There were new Big People in the old Adaams House. They were loud, they were fun, and they were not all that good at the housekeeping in the corners. Oh, the main spaces were, Pol was sure, bright and shining, swept and polished. But the corners, the places behind the furniture, the vast caverns under the sofa and the end tables and so on, those were left to collect dust and crumbs, fur and spills — leftovers. …
This entry was originally posted at http://aldersprig.dreamwidth.org/1155023.html. You can comment here or there.
My post yesterday regarding meta-conversations seemed to go over well, so I am going to work my way through the setting options, one meta-conversation a month (If the first one goes well, I’ll add in a Patreon level for more!).
First up is one of the first two suggested: Jaco, from Lady Taisiya’s Fourth Husband. I picked Jaco to start because he’s mouthy, and thus more likely to take questions in stride and actually answer them.
So… Leave questions for Jaco here! Once I have a few, I’ll write up a scene. 🙂
This entry was originally posted at http://aldersprig.dreamwidth.org/1154728.html. You can comment here or there.
This is the next post in the ‘Rescue, of Sorts’ storyline, which can be found at this tag: http://aldersprig.dreamwidth.org/tag/character:+daxton
It took them a week to escape the castle, although their eventual bid for freedom was far less dramatic than the first time they’d met. “Just want to scout the countryside,” Daxton assured his parents, and, “they want us to rule something, we ought to see what we could rule,” Esha told her captain.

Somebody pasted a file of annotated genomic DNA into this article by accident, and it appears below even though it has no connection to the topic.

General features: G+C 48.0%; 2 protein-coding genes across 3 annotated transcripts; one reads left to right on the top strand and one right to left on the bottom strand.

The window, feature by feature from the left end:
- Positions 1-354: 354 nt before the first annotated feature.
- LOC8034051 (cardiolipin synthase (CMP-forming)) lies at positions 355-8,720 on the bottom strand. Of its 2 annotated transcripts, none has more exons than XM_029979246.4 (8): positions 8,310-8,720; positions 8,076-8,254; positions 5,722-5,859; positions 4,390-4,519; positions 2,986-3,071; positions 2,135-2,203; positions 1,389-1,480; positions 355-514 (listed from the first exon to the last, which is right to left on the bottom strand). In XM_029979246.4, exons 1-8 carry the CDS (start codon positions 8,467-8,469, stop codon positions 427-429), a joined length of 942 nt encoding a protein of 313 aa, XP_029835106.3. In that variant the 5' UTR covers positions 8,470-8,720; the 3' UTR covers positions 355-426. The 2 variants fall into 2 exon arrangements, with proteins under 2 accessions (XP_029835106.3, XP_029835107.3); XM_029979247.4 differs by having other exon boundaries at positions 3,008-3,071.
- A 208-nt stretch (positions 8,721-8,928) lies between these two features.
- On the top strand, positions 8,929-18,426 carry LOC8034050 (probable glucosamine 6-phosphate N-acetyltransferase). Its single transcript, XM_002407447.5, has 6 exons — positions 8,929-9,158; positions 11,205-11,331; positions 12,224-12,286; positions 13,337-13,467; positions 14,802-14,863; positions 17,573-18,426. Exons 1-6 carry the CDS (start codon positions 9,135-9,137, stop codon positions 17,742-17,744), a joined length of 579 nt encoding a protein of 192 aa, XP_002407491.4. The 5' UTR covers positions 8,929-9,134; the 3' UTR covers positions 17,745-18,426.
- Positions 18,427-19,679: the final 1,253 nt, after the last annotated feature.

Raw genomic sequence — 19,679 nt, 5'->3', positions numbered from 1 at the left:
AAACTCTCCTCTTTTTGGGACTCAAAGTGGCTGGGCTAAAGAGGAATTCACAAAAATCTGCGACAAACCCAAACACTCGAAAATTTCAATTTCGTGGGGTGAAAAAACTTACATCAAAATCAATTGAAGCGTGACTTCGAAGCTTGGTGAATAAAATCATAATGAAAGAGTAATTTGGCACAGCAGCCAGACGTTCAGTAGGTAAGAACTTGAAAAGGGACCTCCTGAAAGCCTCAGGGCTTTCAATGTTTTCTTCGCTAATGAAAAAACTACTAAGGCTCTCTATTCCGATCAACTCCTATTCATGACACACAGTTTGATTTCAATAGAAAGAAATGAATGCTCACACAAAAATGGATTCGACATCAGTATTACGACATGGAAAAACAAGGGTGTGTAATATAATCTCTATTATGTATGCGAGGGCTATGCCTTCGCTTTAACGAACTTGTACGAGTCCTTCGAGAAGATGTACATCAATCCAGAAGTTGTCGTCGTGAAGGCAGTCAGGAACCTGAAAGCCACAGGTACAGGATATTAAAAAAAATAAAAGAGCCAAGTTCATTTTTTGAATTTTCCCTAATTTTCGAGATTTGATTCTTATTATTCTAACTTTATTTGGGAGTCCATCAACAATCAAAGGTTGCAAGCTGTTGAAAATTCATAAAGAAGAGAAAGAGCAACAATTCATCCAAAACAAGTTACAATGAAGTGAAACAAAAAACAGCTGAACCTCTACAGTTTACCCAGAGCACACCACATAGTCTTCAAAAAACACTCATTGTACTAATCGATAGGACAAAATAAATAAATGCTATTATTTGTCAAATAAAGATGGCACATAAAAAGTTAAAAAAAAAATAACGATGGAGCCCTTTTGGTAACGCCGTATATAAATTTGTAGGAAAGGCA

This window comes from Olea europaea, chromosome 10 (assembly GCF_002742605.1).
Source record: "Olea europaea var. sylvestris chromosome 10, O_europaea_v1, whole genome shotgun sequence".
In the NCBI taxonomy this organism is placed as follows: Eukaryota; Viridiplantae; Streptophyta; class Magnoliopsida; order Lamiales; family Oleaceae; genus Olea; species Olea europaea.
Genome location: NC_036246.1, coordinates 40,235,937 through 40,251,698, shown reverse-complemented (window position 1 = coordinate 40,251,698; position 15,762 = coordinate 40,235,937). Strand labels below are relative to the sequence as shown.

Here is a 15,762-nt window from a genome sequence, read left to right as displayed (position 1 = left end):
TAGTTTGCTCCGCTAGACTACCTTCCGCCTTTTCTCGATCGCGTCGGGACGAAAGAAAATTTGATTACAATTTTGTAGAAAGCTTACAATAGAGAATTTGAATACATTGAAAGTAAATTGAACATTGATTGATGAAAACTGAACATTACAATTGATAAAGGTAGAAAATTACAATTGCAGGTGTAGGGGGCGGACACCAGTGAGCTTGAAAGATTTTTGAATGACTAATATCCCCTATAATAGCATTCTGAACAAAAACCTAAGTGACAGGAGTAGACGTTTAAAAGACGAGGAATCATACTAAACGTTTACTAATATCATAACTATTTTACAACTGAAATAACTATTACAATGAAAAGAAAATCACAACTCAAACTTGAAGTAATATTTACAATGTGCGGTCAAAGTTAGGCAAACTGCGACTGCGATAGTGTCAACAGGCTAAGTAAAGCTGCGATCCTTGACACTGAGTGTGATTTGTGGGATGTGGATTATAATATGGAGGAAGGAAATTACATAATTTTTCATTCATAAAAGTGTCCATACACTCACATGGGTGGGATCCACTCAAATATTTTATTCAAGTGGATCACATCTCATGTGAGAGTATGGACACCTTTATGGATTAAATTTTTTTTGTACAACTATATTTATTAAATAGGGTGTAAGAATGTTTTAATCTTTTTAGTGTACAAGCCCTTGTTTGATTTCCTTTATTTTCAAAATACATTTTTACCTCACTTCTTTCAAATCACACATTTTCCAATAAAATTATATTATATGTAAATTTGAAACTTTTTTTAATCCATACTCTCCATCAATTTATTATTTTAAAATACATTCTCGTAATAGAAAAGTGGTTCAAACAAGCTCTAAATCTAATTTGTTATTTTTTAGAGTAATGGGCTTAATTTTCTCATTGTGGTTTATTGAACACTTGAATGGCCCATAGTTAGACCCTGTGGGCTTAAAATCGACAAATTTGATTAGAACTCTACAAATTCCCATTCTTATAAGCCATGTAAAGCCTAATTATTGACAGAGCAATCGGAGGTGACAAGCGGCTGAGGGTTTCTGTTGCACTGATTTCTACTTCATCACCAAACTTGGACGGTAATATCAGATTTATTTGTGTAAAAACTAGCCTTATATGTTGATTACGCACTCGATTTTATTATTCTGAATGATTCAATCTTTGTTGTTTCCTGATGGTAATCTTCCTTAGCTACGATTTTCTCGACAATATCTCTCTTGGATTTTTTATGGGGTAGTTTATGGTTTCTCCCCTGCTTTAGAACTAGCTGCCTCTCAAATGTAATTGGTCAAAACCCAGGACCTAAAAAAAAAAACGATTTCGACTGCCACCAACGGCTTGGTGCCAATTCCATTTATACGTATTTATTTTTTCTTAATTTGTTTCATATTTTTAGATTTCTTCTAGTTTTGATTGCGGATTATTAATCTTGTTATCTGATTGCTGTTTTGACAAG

Nobody believed them, of course. The beauty of it was that it worked whether it was considered truth or lie — let their friends and family think they were off working on the next generation of Ducal heirs. In a sense, they were.
The manor house they found had been carved from a mountainside and built outwards from the stone they’d pulled. Aside from a population of wild mice and some small mountain foxes, it hadn’t been tenanted in a while, but the walls, built when the world was a stronger, stranger place, were still true and strong.
There was a barracks on site that, with some work, could house a mercenary troop in far more comfort than they were used to. And there was a village nearby that could use the protection of a strong force so close.
“It’ll take work,” Esha pointed out. “A lot of work.”
Daxton’s smile was crooked, more amused than pleased. “Still better than a dungeon.”
This entry was originally posted at http://aldersprig.dreamwidth.org/1154556.html. You can comment here or there.